The other question is that the profiles of these young men seemed to indicate terror was the farthest thing from their minds. The were regular college going students.
One of those arrested, Zeeshan, was giving his exams on the day of the encounter. He came on TV to surrender. Why didn't he run away? The police say they have evidence that he planted the bomb at Delhi's Barakhamba Road.
Another alleged Indian Mujahideen (IM) operative Saqib was also arrested. A gold medalist in economics honours from Jamia Millia University, he was a regular on Orkut. He maintained a profile like most users do and had a wide circle of friends.
Cops claim the 23-year-old was involved in both Ahmedabad and Delhi blasts. Saqib's family has countered the police claims and furnished documents to show that Saquib appeared for six exams from the 23rd of July to the 28th July -- the time that the police claim he was planning the blasts.
Shakib's brother says: "He was the topper in his class for the last two years."
The house where the men were staying and its caretaker are also under the scanner. The caretaker, who has worked in the PWD for several years, insists that he gave the details of the men staying at his home to the police almost a month before the blasts.
However, the police have now arrested him for forging these documents. His son has also been arrested for involvement with terrorists.
There are several such questions to which there are still no easy answers. And the police know they will have to find hard evidence to back each of their claims. However, they say the death of Inspector Sharma proves there was no fake encounter.
Error tactics 24 Sep 2008, 0128 hrs IST, Jug Suraiya
The scourge of terror India is facing is compounded by what seems to have become a persistent policy of error on the part of the law enforcement agencies, from the home ministry down to the policeman on the beat. The Batla House encounter in Delhi, in which two suspected terrorists belonging to the radical wing of the Indian Mujahideen (IM) were shot dead, one was arrested, and a much-decorated police officer, Mohan Chand Sharma, lost his life, is a case in point. While the Delhi Police and the Intelligence Bureau have claimed that the terrorist cell behind previous blasts, in Delhi and in Ahmedabad, has been virtually neutralised, several awkward questions have been raised which have yet to be satisfactorily answered by the authorities.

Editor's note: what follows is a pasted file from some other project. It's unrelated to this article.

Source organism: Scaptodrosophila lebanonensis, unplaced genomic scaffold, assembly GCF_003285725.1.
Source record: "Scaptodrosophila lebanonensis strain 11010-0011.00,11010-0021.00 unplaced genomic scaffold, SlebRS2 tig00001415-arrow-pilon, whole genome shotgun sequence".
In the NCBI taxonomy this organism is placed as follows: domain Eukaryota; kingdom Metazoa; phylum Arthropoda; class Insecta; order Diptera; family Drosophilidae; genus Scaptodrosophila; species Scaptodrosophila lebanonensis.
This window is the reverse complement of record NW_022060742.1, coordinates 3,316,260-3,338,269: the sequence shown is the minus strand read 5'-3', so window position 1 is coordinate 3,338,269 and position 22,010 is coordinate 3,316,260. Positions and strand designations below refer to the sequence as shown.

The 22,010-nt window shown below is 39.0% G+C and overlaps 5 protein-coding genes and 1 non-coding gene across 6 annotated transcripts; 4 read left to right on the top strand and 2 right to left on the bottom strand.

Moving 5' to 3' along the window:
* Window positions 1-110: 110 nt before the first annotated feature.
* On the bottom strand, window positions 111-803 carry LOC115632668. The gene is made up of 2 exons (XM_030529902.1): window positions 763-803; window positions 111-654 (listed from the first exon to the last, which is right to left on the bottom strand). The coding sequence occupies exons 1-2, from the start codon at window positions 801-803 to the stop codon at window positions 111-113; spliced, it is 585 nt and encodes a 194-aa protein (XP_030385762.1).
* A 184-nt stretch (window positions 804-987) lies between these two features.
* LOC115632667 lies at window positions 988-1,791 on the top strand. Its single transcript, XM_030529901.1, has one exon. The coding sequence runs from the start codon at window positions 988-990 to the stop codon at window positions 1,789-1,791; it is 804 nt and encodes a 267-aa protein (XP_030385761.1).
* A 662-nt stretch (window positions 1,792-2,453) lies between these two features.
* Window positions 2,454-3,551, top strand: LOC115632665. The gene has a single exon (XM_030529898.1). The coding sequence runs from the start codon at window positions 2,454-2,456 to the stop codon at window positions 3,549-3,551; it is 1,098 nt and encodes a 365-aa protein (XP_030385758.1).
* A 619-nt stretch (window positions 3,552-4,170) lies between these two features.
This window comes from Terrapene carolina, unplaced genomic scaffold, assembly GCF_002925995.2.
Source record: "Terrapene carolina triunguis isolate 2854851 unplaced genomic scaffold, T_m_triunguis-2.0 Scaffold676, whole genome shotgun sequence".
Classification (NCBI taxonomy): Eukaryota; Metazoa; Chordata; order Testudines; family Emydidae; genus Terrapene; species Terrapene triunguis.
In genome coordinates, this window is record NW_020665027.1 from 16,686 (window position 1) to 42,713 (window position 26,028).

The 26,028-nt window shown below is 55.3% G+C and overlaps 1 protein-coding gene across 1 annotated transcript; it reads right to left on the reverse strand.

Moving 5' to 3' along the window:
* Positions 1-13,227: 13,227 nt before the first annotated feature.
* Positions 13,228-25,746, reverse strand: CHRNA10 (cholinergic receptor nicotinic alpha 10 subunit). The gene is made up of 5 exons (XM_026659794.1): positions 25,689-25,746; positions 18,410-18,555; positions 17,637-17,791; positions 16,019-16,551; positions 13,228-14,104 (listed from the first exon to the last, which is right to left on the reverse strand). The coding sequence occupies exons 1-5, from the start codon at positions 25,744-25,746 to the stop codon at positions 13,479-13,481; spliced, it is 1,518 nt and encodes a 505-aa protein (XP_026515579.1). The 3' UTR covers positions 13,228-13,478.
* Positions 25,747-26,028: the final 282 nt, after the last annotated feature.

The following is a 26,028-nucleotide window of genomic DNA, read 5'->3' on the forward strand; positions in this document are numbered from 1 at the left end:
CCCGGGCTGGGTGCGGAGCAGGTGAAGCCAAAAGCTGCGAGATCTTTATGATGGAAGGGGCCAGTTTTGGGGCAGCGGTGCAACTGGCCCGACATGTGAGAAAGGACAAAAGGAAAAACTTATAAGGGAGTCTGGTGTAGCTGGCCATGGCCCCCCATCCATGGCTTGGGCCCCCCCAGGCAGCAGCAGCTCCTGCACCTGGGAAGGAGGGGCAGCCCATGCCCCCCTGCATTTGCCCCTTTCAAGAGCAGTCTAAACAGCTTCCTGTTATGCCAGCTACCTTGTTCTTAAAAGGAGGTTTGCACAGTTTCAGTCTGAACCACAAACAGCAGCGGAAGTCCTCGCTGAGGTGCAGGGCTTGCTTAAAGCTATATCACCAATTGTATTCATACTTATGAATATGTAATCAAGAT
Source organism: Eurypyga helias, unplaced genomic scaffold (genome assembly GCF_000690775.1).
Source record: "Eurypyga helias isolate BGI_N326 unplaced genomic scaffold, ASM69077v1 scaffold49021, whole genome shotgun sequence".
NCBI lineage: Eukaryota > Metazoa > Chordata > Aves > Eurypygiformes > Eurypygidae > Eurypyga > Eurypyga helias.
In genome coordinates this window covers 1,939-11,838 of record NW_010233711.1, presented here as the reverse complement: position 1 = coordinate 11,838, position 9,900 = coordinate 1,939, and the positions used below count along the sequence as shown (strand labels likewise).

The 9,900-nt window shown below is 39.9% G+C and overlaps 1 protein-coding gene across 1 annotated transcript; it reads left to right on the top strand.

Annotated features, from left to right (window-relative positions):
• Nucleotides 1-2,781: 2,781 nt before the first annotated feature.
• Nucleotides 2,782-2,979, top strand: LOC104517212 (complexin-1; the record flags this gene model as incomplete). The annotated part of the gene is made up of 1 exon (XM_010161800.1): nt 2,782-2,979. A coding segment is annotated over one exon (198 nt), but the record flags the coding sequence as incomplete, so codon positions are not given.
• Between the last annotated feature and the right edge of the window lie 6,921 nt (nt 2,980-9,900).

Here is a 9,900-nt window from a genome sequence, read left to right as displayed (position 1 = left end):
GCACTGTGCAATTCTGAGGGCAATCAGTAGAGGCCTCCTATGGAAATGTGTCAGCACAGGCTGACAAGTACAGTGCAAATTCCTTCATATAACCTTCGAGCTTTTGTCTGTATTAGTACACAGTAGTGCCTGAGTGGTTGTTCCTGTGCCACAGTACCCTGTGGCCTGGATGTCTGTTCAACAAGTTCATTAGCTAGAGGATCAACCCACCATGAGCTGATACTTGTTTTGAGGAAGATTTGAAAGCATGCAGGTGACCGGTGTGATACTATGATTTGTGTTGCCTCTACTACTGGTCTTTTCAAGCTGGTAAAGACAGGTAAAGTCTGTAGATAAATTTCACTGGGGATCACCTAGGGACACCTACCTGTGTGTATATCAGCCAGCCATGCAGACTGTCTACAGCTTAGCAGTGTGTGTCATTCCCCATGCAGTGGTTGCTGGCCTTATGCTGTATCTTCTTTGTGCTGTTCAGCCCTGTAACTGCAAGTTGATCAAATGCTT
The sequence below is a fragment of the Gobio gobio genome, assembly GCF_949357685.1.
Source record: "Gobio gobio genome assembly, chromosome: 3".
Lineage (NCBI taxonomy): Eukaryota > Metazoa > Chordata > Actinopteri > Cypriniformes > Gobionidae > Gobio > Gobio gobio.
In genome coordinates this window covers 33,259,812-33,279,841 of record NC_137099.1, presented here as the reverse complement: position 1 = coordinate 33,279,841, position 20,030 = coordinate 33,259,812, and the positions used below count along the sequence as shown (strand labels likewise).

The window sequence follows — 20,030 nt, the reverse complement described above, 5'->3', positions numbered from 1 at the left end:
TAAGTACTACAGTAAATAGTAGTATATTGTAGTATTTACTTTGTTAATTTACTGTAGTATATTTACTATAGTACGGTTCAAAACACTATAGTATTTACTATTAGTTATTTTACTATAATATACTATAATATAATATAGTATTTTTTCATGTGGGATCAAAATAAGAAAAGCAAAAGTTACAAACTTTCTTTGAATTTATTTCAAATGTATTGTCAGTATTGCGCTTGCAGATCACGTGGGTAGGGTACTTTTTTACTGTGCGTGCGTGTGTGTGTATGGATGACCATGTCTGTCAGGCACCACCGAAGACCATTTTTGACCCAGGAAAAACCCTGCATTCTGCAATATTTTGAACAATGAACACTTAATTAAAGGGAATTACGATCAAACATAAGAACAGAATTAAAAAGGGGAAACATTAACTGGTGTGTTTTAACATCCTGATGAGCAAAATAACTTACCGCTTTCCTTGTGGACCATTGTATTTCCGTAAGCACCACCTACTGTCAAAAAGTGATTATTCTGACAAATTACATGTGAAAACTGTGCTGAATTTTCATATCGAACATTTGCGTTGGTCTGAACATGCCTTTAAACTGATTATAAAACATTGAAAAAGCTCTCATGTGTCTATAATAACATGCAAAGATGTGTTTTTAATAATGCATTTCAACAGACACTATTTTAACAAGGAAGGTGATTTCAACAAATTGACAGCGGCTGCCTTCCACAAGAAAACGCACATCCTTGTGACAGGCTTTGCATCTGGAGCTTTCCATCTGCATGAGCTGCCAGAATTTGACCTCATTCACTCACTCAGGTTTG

Why did Mohan Sharma — a thoroughly professional career police-man known for his cool, analytical ability — go into a potential combat zone without taking the basic precautions of wearing a bullet-proof vest or asking for back-up? How did two other terrorists said to have been on the premises manage to escape despite the police cordon set up around the building? Had the IM 'mastermind' who was killed in the shooting, Atif, actually undergone police verification, as is claimed by the caretaker of the hideout flat?